FIFA hopes the 2010 World Cup will not see a repeat of 1994's Diego Maradona doping scandal, but if any players do get busted for drugs, Pieter van der Merwe will be the man who busts them.
- World Anti-Doping Agency (WADA) President John delivers a speech during a WADA Media Symposium in Lausanne
- Football legend and Argentinian coach Maradona shouts out instructions during a training session
Van der Merwe is the head of the South African Doping Control Laboratory at the University of the Free State in Bloemfontein, the official drug testing lab of the June 11 to July 11 tournament.
AdvertisementHe oversees the running of the 1.6-million-dollar (1.3-million-euro) equipment that analyses the urine samples FIFA collects randomly from players and delivers by courier to the university's pharmacology department.
Testing began during the pre-tournament training phase and will continue through to the final with tests after each match. Van der Merwe and his staff are working virtually around the clock to get test results back to FIFA within 24 hours.
Their machines include six gas chromatograph mass spectrometers, which heat the samples to 300 degrees Celsius to separate out the various components, and three liquid chromatograph mass spectrometers that analyse the samples at room-temperature to avoid destroying heat-sensitive compounds.
Technicians prepare the samples in a room reminiscent of a secondary school chemistry lab, then introduce them into the gleaming, whirring machines.
The highly sensitive instruments separate the samples' components and identify each compound.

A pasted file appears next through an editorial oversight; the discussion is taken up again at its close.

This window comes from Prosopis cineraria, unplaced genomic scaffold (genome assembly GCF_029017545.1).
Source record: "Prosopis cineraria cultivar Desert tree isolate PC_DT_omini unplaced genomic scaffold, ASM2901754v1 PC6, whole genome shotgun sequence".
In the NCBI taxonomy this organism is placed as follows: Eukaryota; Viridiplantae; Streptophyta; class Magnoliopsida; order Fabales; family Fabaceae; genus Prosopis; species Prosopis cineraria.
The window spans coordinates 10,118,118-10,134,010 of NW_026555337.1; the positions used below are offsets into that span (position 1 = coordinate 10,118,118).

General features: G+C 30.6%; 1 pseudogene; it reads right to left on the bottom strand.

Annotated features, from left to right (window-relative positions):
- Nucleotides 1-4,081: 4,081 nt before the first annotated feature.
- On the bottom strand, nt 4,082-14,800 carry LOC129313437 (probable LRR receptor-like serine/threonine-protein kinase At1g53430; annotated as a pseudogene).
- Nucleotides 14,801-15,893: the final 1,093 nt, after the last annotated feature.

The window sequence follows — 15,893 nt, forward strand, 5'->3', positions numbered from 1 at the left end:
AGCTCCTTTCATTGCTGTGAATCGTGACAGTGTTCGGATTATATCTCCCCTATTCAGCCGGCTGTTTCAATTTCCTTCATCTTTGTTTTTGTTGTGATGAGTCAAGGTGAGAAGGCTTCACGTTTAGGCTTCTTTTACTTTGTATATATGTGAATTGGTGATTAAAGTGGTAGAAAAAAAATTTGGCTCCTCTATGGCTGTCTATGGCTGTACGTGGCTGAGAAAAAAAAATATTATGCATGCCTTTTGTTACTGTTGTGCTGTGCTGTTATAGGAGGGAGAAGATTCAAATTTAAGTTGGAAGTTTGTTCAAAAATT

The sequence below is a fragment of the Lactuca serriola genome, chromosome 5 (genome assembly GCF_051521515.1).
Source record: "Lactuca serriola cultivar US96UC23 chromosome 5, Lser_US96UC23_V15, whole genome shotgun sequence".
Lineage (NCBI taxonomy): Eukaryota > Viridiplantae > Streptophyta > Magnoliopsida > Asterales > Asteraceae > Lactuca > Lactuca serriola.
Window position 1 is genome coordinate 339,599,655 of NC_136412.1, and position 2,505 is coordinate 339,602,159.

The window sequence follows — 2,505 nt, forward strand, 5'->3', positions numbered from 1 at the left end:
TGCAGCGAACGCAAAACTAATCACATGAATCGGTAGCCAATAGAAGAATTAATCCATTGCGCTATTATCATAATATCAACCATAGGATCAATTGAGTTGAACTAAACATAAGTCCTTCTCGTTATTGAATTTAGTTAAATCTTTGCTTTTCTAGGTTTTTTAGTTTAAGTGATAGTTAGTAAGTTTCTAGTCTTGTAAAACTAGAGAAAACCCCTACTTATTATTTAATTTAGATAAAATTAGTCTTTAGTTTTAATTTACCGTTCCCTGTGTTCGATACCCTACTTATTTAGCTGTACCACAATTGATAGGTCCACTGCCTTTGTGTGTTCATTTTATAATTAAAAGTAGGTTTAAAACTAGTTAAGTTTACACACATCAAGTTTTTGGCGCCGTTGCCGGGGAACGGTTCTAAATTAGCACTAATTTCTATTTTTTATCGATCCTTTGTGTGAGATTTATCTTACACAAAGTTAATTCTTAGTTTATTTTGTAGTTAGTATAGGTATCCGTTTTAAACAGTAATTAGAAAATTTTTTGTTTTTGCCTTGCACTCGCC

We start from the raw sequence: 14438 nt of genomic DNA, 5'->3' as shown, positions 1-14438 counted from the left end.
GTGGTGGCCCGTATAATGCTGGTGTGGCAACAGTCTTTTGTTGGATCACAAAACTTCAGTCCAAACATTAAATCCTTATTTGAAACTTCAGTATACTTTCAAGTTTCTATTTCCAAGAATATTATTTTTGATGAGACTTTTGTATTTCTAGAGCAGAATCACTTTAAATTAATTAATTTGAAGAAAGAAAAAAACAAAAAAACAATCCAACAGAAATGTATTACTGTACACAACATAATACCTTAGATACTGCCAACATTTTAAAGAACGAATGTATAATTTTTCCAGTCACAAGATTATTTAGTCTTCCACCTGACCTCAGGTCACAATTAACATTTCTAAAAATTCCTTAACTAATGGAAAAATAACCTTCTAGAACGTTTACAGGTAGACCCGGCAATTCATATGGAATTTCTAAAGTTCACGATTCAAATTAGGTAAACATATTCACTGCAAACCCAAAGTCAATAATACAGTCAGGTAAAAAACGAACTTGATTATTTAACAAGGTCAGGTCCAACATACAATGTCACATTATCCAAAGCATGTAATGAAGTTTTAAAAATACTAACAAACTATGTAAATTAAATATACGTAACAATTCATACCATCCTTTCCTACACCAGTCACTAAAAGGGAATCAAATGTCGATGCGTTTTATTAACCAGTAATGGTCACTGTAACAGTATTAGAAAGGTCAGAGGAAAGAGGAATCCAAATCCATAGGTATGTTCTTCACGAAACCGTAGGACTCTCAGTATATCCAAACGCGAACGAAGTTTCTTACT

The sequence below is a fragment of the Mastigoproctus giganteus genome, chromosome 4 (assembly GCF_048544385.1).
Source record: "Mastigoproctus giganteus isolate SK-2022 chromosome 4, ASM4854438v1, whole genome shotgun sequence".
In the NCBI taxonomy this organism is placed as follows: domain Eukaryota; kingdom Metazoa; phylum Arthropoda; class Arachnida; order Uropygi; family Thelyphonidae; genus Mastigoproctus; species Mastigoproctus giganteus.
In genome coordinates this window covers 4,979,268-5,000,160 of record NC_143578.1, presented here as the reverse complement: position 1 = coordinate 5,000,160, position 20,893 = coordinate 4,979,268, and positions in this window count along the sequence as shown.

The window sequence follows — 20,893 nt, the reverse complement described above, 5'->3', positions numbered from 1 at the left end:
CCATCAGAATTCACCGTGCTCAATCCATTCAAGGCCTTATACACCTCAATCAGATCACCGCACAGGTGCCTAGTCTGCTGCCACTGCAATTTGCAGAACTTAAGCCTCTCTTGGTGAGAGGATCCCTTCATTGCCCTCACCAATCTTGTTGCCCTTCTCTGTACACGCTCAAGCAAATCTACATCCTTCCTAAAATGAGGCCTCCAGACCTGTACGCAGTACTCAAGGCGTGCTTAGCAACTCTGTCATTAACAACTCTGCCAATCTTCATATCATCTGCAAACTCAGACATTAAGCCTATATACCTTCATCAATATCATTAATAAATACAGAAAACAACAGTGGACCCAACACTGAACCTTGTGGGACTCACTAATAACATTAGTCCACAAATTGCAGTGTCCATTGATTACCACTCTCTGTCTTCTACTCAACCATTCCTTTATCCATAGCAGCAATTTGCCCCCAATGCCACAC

"It's almost like a fingerprint of a human," Van der Merwe said of the measurement.
The machines then send their output to computers that graph the concentration of each material.
A spike in the graph for any one of the more than 100 substances banned by the World Anti-Doping Agency -- from steroids to stimulants to diuretics to narcotics -- could mean a doping scandal for the World Cup.
Van der Merwe said he is happy that part of the process is in FIFA's hands.
"We just do the scientific part of it and then we report to the sporting body. What happens to the positive dope testing is in their hands," he told AFP.
"The science is easier than the politics, because science is true facts that you can work on, while the politicians are working on other types of things," he said.
The World Cup has been blessed with a relatively doping-free history, the notable exception being when Argentine bad-boy Maradona was kicked out of the 1994 tournament after testing positive for the stimulant ephedrine.
The football legend is back at the World Cup this year as Argentina's head coach, the first time he has participated in the tournament since.
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